Load up the Bitcoin addresses created in step six, stand back and watch the magic!

For more information and updates see: http://openbitcoinatm.org

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    34 Discussions

    None
    DaniO11

    4 weeks ago

    Hey there, I know this post is sort of dated but I’m kind of needing help with the wiring. I think I have got it but I am having an issue of seeing which wires connect to what exactly. I’m having trouble reading the photos given but am trying my best but it doesn’t even turn on, maybe I wired something incorrectly. Im using the apex 7600. I might need to resolder. maybe someone could send a clear pic especially on how they connect the power adapter. its my first time using a solder and sd shield. I connected the brown apex wire to the 5v buck converter while the black apex wire to the arduino ground. I could also send a pic or video showing exactly what I did. Any help would be really great I’ve been tinkering with this for more than 10 hours but super excited about this. If you want to email me that would be cool too :-) d.ortixe@icloud.com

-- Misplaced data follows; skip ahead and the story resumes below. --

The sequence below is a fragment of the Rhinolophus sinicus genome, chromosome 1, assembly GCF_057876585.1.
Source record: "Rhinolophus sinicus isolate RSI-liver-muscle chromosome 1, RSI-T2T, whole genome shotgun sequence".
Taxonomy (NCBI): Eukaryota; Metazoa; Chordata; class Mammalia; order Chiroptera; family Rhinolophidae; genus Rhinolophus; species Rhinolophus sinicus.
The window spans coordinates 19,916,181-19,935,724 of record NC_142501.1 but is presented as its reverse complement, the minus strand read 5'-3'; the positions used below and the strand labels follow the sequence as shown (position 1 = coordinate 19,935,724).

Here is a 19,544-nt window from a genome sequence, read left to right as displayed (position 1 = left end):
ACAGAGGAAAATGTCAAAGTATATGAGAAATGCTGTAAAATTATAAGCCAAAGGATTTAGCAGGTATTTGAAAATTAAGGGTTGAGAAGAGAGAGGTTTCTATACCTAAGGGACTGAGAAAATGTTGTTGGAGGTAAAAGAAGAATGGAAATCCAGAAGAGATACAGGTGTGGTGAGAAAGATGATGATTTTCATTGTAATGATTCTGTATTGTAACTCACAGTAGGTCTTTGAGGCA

1 reply
    None
    brendio

    5 years ago on Step 9

    So you would need to have a fixed BTC<->USD exchange rate. Not easily able to change it without resetting the whole thing and using new QR codes, right?

    2 replies
    None
    mayosmithbrendio

    Reply 5 years ago on Step 9

    Two ways to handle exchange rates:

    1) charge a reasonable conversion rate buffer